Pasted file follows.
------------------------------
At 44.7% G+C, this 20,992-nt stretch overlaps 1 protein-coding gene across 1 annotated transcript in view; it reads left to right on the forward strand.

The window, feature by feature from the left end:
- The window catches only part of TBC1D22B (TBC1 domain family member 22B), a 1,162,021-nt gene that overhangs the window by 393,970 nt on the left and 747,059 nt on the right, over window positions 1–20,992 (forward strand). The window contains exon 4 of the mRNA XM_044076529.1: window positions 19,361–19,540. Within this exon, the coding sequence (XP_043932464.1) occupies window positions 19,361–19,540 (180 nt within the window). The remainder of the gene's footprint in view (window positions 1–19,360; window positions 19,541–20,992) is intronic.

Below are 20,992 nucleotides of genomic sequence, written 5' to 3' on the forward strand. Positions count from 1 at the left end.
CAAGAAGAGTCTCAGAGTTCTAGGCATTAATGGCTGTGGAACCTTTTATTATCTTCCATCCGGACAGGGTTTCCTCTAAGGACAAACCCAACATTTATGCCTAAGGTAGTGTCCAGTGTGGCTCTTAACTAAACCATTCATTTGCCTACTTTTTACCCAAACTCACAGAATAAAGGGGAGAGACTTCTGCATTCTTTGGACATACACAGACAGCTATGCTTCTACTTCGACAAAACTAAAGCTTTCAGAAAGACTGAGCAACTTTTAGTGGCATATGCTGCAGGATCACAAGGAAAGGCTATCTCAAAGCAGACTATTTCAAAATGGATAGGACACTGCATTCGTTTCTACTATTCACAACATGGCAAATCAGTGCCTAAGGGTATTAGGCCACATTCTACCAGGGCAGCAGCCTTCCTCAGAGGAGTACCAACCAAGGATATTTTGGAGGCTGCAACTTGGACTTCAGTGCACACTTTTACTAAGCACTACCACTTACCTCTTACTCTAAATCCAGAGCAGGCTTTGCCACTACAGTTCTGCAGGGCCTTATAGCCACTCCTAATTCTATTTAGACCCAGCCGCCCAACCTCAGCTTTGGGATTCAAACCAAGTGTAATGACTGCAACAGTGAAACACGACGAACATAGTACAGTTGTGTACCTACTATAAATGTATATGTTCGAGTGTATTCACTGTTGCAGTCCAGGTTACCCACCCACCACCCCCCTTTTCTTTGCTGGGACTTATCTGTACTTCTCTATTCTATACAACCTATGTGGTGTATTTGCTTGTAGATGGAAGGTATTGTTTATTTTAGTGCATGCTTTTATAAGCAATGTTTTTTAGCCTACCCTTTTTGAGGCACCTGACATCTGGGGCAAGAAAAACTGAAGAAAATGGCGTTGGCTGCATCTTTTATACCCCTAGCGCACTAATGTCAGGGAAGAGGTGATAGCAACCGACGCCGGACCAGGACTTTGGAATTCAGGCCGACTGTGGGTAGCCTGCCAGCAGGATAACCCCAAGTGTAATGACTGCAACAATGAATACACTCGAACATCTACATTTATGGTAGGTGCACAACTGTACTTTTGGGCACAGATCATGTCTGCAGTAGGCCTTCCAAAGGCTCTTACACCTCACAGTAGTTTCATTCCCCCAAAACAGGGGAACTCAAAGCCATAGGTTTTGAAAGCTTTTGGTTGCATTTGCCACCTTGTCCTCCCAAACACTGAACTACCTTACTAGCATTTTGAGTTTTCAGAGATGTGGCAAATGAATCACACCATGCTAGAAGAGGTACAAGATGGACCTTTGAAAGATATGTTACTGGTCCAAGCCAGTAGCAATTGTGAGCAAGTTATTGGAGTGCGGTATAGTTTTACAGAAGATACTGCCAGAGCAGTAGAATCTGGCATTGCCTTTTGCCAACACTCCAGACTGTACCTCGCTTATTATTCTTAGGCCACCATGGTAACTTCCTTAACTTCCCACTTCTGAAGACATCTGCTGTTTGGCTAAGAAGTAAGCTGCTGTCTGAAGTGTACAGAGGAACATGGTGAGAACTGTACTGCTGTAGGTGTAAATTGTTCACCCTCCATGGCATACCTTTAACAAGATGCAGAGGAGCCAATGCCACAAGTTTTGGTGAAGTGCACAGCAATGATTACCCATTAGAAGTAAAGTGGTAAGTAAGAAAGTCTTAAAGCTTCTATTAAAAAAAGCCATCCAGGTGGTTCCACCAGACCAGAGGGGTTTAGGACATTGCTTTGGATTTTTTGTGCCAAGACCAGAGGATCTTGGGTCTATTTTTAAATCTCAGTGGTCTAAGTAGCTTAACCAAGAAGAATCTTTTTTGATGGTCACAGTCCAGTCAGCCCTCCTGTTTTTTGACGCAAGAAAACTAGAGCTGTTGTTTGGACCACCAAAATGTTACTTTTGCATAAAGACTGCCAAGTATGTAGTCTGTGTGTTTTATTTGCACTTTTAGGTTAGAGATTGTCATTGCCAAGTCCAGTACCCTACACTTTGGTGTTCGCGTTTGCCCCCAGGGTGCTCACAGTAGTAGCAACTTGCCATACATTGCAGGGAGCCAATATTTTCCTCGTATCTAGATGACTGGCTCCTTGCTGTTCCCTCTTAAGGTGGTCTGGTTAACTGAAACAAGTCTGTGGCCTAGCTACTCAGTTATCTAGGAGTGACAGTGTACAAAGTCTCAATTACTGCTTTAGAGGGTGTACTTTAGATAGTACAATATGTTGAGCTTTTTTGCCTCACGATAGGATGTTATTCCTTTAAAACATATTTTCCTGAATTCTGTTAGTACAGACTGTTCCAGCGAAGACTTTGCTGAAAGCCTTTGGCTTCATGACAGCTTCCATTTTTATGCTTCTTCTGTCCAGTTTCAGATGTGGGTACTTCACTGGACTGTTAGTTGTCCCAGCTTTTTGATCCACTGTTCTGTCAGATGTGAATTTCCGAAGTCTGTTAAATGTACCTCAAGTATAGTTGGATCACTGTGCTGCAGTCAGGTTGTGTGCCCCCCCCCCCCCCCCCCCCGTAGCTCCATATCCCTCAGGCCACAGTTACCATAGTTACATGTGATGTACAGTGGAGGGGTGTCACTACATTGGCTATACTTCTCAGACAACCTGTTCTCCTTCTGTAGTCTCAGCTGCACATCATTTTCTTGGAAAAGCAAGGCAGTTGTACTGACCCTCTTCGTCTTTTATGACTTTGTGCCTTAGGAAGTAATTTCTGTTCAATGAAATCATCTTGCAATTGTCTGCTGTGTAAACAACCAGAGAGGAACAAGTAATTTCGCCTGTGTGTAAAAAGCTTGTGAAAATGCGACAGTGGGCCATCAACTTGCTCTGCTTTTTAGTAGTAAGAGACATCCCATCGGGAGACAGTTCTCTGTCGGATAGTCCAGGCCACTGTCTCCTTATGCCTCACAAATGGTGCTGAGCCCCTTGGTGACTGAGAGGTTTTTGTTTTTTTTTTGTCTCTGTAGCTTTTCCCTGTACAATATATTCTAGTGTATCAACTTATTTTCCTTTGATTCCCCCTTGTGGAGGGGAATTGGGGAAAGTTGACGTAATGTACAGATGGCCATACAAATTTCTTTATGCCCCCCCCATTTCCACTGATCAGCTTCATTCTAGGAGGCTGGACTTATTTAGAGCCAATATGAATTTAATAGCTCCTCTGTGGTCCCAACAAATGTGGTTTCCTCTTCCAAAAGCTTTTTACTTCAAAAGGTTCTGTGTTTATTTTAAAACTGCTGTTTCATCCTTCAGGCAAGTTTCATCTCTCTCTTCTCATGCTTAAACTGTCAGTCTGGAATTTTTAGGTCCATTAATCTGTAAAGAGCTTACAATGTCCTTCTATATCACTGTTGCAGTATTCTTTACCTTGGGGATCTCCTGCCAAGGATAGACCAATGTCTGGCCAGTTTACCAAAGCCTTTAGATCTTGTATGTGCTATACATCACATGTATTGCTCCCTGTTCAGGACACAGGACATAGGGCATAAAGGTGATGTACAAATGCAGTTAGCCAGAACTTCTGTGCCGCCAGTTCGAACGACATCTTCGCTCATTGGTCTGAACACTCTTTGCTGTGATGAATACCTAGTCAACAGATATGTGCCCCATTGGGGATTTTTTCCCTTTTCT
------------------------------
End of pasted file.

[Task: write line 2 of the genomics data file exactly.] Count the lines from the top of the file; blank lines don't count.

The window, feature by feature from the left end: